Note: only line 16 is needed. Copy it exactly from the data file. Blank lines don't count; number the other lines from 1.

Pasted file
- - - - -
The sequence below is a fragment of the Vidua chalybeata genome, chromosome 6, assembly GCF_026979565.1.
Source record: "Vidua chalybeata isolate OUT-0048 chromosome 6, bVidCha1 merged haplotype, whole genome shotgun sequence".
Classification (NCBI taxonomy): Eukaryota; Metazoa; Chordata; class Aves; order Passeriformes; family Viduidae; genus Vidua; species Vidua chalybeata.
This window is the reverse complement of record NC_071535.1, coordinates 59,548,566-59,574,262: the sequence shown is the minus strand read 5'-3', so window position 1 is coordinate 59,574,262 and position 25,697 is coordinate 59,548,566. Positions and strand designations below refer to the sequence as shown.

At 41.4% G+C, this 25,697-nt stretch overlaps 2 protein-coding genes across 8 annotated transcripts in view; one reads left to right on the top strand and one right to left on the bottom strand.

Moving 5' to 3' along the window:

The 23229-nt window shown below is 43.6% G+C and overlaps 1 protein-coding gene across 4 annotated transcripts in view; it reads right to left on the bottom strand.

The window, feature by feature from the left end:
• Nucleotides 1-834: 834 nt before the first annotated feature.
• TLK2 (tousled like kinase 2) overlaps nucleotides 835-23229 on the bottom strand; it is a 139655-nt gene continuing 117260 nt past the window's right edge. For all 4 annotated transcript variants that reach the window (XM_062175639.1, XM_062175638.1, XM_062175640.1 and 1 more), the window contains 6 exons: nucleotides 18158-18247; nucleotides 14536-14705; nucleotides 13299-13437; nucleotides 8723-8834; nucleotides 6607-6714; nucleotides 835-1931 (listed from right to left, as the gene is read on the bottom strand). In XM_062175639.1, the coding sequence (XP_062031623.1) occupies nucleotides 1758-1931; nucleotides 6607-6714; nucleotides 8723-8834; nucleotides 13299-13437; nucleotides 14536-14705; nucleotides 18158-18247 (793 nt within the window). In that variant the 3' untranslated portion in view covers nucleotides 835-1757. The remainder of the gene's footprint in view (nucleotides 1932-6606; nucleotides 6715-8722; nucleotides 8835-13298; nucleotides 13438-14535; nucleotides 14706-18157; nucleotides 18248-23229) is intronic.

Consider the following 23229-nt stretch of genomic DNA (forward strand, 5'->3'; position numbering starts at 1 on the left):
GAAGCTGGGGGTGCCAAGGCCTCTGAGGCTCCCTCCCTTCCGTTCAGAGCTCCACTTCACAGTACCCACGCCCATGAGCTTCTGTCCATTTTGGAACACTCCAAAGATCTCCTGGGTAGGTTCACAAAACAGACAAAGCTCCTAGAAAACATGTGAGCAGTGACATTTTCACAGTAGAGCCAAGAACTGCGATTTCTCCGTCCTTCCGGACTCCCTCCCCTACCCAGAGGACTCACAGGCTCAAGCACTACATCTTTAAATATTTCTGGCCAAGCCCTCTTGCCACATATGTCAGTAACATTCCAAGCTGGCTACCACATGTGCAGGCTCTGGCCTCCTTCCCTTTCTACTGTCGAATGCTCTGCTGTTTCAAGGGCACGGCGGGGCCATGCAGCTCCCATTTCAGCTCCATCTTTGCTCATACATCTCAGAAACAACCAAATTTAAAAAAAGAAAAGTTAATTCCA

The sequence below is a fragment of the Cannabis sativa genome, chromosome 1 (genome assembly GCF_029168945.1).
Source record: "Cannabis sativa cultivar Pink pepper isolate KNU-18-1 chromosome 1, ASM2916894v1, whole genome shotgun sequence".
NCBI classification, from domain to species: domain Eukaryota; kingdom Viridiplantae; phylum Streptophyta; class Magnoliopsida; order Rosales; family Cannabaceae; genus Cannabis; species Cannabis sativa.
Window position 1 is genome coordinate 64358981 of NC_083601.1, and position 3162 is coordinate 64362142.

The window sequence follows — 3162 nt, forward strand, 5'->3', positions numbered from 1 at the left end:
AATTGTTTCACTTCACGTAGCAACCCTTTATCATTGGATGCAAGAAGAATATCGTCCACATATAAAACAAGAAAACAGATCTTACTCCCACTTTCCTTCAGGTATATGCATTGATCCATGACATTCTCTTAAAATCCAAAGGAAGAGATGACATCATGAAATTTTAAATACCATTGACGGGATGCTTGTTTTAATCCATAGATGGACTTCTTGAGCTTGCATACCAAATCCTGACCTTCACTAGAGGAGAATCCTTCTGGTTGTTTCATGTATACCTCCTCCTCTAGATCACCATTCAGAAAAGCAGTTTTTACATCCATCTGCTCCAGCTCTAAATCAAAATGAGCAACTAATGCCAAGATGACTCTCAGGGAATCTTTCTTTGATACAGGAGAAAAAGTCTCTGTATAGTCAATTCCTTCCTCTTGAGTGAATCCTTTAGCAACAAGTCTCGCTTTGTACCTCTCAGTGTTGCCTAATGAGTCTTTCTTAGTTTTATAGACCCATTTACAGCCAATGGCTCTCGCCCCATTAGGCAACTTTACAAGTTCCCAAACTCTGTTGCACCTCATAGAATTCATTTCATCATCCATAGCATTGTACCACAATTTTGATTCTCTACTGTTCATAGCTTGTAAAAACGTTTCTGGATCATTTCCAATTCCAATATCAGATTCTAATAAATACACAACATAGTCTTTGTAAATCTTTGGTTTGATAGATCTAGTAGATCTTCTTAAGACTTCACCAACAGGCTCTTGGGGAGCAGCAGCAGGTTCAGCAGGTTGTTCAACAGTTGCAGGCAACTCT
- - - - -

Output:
Window position 1 is genome coordinate 64358981 of NC_083601.1, and position 3162 is coordinate 64362142.